Admiral Elmo R. Zumwalt, Jr.

Admiral Zumwalt was the youngest Chief of Naval Operations (CNO) in history when he took this post in 1970 at the age of 49. He was well known for his efforts to transform the Navy from an aristocratic organization to an egalitarian institution.

During Admiral Zumwalt's tenure as CNO, asbestos-related deaths of shipyard workers escalated dramatically. According to the Sinai School of Medicine in New York, asbestos related deaths, either from asbestos or mesothelioma, grew by 47%, from approximately 1,650 to 2,420 per year. From 1970 to 1979, it is estimated that more than 20,000 tradesmen died of asbestos exposure. And many more became debilitated and were forced to stop working and take disability or early retirement.

Zumwalt himself was exposed to asbestos on many different occasions. He had served on many vessels that contained asbestos insulation. Also, he had been stationed at the Pentagon during renovation that may have stirred up asbestos dust. This would ultimately lead to him contracting mesothelioma.

In an ironic twist, Admiral Zumwalt had campaigned within the Navy to ban the use of environmentally unfriendly chemical agents and became a staunch advocate of new measures to protect the environmental safety of Navy men and women. Much of his fervor derived from his son's untimely death, from cancer, at age 42. His son commanded a river boat in a part of Vietnam where Agent Orange had been used to defoliate vegetation. Admiral Zumalt had given the command to use the defoliant while he was commander of Navy operations in Vietnam. He was convinced that his son's cancer was a result of exposure to Agent Orange.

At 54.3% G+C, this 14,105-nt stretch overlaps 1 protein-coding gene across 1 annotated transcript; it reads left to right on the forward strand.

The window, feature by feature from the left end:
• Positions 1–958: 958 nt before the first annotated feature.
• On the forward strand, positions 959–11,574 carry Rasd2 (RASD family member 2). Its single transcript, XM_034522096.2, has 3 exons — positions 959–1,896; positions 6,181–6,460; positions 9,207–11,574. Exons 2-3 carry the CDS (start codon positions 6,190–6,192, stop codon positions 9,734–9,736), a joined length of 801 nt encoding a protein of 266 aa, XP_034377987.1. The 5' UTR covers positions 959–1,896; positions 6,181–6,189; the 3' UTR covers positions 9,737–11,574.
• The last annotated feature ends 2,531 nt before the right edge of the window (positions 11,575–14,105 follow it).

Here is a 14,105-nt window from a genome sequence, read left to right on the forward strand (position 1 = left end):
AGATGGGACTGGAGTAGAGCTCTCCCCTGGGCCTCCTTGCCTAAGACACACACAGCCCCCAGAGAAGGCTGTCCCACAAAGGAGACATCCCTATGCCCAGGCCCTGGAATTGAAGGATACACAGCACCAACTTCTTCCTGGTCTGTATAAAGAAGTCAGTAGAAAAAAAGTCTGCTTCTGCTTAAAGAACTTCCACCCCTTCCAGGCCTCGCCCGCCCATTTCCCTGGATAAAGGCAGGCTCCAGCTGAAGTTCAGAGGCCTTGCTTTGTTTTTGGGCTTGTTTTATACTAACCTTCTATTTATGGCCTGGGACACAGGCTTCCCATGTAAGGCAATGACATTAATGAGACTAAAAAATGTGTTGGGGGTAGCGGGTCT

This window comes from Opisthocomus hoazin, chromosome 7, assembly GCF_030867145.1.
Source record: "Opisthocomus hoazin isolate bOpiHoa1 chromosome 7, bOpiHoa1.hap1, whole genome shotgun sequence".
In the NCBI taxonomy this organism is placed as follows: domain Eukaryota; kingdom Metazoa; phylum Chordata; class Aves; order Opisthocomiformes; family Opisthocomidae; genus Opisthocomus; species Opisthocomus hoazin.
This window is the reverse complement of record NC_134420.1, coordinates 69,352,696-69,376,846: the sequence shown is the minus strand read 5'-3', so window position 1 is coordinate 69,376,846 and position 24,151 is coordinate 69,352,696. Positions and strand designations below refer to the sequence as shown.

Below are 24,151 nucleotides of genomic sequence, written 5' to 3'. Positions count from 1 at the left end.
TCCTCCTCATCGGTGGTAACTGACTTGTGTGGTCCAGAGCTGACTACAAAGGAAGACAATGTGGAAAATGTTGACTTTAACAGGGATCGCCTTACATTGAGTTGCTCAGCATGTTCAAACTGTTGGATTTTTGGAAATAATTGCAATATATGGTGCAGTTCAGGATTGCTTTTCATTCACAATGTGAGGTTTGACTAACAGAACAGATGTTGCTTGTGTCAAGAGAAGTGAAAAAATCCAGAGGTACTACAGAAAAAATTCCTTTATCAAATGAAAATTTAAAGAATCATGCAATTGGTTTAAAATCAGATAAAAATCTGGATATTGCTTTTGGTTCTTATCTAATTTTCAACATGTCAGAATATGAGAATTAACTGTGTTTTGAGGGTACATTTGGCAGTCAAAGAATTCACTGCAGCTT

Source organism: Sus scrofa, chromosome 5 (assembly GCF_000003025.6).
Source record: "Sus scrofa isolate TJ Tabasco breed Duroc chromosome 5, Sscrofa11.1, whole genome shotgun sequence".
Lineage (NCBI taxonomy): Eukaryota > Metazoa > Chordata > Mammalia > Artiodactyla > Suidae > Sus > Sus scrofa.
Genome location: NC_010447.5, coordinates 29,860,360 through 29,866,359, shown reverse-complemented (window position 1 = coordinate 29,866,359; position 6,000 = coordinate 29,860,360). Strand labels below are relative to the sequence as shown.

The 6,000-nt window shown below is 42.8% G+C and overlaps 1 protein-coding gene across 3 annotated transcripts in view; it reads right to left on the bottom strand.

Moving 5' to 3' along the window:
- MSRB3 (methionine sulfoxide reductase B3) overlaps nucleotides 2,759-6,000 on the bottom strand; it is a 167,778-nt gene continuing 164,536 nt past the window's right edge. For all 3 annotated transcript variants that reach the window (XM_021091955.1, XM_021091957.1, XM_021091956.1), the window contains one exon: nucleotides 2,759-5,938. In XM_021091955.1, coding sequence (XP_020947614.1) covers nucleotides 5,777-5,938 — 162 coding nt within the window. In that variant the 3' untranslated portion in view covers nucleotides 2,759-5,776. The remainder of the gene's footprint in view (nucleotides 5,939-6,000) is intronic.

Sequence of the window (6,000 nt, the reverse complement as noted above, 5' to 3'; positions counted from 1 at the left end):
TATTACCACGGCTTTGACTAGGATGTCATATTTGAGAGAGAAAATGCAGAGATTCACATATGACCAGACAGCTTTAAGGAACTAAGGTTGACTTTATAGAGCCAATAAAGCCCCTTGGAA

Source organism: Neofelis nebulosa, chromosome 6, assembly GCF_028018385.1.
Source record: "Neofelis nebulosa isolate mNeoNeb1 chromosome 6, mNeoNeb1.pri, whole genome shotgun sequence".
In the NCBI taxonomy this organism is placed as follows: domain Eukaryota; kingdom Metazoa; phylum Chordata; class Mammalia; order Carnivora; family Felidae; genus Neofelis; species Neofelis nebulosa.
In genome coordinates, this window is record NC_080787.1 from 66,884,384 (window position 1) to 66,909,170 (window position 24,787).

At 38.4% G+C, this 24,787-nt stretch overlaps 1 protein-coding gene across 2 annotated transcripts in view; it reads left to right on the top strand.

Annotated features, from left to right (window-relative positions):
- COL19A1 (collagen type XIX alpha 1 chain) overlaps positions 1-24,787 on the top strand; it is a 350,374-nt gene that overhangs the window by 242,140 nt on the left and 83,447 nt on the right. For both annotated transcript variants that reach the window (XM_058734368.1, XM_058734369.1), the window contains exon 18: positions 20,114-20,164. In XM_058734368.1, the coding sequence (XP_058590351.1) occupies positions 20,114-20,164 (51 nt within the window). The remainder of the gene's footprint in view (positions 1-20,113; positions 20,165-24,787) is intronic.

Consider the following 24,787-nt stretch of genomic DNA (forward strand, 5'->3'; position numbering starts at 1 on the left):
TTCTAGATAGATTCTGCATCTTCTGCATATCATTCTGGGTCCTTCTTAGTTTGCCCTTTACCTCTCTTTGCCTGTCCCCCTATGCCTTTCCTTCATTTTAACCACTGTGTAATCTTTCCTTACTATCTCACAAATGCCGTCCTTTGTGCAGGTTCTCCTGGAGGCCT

Admiral Zumwalt had watched a virtual epidemic of mesothelioma and other asbestos-related diseases occur on his watch as CNO. He was taking steps to try to protect Navy personnel from future environmental hazards. His statements in the congressional record are paraphrased below.

…Every man and woman who puts on a Navy uniform faces possible injury or death in the national interest. Risk is part of their jobs, but it is the responsibility of the U.S. senators to ensure that the risk not be increased unnecessarily…

At age 78, almost 30 years after Admiral Zumwalt had assumed the position of CNO, he was diagnosed with mesothelioma. After participating in a 5 kilometer run, he experienced a shortness of breath that was unusual for him. Two months later a chest x-ray showed a larger tumor in the lung and the diagnosis of mesothelioma was confirmed. At age 79, within 6 months of visiting the doctor due to shortness of breath, Admiral Zumwalt died of complications related to mesothelioma.


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